In this tutorial you'll learn how to store multiple values in a single variable in PHP.
What is PHP Arrays
Arrays are complex variables that allow us to store more than one value or a group of values under a single variable name. Let's suppose you want to store colors in your PHP script. Storing the colors one by one in a variable could look something like this:
<?php $color1 = "Red"; $color2 = "Green"; $color3 = "Blue"; ?>
But what, if you want to store the states or city names of a country in variables and this time this not just three may be hundred. It is quite hard, boring, and bad idea to store each city name in a separate variable. And here array comes into play.
Types of Arrays in PHP
There are three types of arrays that you can create. These are:
- Indexed array — An array with a numeric key.
- Associative array — An array where each key has its own specific value.
- Multidimensional array — An array containing one or more arrays within itself.
An indexed or numeric array stores each array element with a numeric index. The following examples shows two ways of creating an indexed array, the easiest way is:
<?php // Define an indexed array $colors = array("Red", "Green", "Blue"); ?>
Note: In an indexed or numeric array, the indexes are automatically assigned and start with 0, and the values can be any data type.
This is equivalent to the following example, in which indexes are assigned manually:
<?php $colors = "Red"; $colors = "Green"; $colors = "Blue"; ?>
In an associative array, the keys assigned to values can be arbitrary and user defined strings. In the following example the array uses keys instead of index numbers:
<?php // Define an associative array $ages = array("Peter"=>22, "Clark"=>32, "John"=>28); ?>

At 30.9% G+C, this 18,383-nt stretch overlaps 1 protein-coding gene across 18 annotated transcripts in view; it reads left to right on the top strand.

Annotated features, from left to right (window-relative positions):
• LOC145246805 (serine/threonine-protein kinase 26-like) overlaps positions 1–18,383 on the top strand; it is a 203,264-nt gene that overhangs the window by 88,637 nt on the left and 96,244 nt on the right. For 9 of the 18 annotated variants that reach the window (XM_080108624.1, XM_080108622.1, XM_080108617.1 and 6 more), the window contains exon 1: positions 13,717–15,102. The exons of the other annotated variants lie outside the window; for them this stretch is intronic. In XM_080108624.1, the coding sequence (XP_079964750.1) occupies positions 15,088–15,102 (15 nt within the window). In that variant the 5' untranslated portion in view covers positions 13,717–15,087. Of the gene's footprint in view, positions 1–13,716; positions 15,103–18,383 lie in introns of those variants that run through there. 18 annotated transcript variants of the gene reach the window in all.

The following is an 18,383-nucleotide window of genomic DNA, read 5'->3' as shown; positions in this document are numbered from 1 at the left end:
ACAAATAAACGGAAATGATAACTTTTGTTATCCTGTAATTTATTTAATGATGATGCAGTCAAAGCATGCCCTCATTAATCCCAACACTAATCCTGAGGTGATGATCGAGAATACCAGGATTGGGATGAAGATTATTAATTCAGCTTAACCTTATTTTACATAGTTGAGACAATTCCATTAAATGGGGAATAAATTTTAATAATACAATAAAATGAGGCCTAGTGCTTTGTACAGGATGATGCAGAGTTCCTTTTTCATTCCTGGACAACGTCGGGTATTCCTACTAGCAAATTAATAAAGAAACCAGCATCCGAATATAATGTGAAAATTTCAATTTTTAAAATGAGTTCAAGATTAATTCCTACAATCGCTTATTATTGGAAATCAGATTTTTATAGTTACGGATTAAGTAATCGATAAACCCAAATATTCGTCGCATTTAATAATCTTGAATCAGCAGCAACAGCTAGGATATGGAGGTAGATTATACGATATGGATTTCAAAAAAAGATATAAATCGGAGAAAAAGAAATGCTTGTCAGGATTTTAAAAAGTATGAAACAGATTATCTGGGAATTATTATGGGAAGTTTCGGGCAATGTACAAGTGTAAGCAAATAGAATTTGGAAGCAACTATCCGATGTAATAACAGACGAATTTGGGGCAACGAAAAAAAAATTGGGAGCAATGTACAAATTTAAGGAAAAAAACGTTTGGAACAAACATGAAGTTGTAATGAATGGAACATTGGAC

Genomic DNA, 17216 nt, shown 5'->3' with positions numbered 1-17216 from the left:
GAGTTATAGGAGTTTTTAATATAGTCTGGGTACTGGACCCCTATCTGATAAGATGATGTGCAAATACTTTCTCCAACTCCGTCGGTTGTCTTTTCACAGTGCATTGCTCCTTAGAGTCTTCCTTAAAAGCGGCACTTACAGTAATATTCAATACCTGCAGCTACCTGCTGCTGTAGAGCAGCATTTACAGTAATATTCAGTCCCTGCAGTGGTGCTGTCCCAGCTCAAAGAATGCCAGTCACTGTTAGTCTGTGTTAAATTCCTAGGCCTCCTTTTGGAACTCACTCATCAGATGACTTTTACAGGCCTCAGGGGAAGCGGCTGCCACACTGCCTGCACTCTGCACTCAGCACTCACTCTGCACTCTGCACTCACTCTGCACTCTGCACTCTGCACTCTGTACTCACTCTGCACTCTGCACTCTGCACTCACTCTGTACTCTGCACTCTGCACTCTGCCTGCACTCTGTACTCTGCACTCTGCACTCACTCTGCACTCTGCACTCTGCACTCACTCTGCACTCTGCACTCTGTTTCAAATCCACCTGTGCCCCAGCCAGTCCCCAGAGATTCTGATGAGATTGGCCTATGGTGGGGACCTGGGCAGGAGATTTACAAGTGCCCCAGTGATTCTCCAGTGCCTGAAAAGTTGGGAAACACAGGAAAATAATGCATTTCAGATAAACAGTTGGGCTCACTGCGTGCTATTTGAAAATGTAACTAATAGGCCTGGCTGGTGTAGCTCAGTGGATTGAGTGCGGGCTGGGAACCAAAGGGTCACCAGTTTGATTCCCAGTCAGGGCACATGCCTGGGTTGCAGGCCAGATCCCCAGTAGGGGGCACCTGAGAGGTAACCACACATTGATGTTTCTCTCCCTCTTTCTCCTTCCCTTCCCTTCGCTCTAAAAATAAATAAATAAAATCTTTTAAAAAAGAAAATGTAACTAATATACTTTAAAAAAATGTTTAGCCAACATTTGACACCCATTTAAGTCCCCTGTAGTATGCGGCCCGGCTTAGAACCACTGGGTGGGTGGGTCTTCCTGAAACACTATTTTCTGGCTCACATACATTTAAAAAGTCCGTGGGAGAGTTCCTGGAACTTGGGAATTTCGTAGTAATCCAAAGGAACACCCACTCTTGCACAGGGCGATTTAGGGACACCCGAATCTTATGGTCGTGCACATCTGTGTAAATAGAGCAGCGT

The following example is equivalent to the previous example, but shows a different way of creating associative arrays:
<?php $ages["Peter"] = "22"; $ages["Clark"] = "32"; $ages["John"] = "28"; ?>
The multidimensional array is an array in which each element can also be an array and each element in the sub-array can be an array or further contain array within itself and so on. An example of a multidimensional array will look something like this:
<?php // Define a multidimensional array $contacts = array( array( "name" => "Peter Parker", "email" => "email@example.com", ), array( "name" => "Clark Kent", "email" => "firstname.lastname@example.org", ), array( "name" => "Harry Potter", "email" => "email@example.com", ) ); // Access nested value echo "Peter Parker's Email-id is: " . $contacts["email"]; ?>
Viewing Array Structure and Values
You can see the structure and values of any array by using one of two statements —
print_r() statement, however, gives somewhat less information. Consider the following example:
<?php // Define array $cities = array("London", "Paris", "New York"); // Display the cities array print_r($cities); ?>
print_r() statement gives the following output:
This output shows the key and the value for each element in the array. To get more information, use the following statement:
<?php // Define array $cities = array("London", "Paris", "New York"); // Display the cities array var_dump($cities); ?>
var_dump() statement gives the following output:
This output shows the data type of each element, such as a string of 6 characters, in addition to the key and value. In the next chapter you will learn how to sort array elements.
You will learn how to loop through the values of an array in the later chapter.